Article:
Microsoft – coined by Bill Gates to represent the
company that was devoted to MICROcomputer SOFTware.
Originally christened Micro-Soft, the ‘-‘was removed
later on.

Motorola – Founder Paul Galvin came up with this name
when his company started manufacturing radios for
cars.
The popular radio company at the time was called
Victrola.

Mozilla – When Marc Andreesen, founder of Netscape,
created a broswer to replace Mosaic (also developed by
him), it was named Mozilla (Mosaic-Killer, Godzilla).
The marketing guys didn’t like the name however and it
was re-christened Netscape Navigator.

ORACLE – Larry Ellison and Bob Oats were working on a
consulting project for the CIA (Central Intelligence
Agency). The code name for the project was called
Oracle(the CIA saw this as the system to give answers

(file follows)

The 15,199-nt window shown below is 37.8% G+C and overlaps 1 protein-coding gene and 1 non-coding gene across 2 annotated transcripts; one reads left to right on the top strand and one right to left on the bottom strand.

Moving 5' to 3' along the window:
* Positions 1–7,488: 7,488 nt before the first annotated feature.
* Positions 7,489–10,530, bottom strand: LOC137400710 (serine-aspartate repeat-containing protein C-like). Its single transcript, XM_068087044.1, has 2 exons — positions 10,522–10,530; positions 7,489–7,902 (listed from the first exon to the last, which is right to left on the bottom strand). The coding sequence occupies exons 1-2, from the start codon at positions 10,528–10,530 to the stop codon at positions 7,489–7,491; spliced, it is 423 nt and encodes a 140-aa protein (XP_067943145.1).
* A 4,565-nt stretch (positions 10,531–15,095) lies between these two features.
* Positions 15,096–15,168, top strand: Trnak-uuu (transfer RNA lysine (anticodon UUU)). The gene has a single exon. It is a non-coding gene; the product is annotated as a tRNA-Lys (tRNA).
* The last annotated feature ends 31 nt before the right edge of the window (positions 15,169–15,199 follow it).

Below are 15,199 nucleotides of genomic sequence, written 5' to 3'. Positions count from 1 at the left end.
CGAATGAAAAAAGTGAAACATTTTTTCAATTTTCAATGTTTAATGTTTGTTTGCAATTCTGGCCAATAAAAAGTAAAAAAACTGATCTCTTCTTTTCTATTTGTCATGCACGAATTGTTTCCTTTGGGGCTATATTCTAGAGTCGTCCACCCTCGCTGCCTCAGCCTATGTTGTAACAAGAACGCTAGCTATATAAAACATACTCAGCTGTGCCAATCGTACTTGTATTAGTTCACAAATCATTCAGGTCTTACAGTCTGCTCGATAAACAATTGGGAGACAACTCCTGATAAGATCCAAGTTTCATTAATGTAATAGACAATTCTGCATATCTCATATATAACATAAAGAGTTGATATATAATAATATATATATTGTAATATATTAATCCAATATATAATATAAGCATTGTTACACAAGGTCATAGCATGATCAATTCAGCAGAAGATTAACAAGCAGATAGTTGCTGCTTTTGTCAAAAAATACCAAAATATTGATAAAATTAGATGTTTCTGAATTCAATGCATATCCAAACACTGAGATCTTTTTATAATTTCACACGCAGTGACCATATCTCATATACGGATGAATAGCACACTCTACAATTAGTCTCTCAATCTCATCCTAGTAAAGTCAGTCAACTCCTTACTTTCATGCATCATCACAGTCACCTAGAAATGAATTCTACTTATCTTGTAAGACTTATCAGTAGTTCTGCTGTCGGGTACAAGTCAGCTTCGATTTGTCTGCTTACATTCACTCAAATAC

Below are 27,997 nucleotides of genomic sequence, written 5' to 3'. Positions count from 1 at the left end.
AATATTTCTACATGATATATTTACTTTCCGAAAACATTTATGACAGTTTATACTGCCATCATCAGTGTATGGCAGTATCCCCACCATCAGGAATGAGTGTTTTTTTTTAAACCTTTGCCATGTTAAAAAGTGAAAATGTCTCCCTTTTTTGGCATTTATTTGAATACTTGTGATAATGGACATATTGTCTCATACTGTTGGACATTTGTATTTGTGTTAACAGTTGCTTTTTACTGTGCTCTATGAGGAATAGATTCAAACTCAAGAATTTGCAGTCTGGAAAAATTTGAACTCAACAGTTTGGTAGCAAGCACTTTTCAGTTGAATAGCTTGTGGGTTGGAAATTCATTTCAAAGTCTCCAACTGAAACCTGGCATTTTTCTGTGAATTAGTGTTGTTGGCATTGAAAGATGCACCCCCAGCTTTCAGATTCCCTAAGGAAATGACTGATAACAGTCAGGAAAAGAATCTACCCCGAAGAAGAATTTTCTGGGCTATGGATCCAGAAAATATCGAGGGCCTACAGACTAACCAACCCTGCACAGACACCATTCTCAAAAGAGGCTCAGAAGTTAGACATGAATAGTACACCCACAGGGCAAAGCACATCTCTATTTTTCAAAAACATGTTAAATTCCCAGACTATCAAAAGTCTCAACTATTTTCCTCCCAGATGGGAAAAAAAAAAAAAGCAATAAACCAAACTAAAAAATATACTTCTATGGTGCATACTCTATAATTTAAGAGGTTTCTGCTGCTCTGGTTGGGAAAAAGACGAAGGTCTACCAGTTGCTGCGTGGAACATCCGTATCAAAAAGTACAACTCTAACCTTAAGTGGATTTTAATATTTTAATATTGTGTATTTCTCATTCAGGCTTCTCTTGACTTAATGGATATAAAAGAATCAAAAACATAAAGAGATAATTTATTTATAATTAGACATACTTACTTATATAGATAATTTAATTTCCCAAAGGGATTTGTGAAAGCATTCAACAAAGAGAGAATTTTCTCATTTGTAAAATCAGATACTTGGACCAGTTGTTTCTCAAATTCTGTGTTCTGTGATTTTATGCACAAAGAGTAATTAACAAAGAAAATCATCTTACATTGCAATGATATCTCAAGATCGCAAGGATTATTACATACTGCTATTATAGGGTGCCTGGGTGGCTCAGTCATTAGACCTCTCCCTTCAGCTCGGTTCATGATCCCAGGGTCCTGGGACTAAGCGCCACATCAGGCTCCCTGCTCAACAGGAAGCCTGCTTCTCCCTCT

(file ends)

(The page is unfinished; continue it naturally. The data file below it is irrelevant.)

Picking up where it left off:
to all questions or something such). The project was
designed to help use the newly written SQL code by
IBM.

The project eventually was terminated but Larry
and Bob decided to finish what they started and bring
it to the world. They kept the name Oracle and created
the RDBMS engine. Later they kept the same name for
the company.

Red Hat – Company founder Marc Ewing was given the
Cornell lacrosse team cap (with red and white stripes)
while at college by his grandfather.He lost it and had
to search for it desperately. The manual of the beta
version of Red Hat Linux had an appeal to readers to
return his Red Hat if found by anyone !

SAP – “Systems, Applications, Products in Data
Processing”, formed by 4 ex-IBM employees who used to
work in the ‘Systems/Applications/Projects’ group of
IBM.

SCO (UNIX) – from Santa Cruz Operation. The company’s
office was in SantaCruz.

Sony – from the Latin word ‘sonus’ meaning sound, and
‘sonny’ a slang used by Americans to refer to a bright
youngster.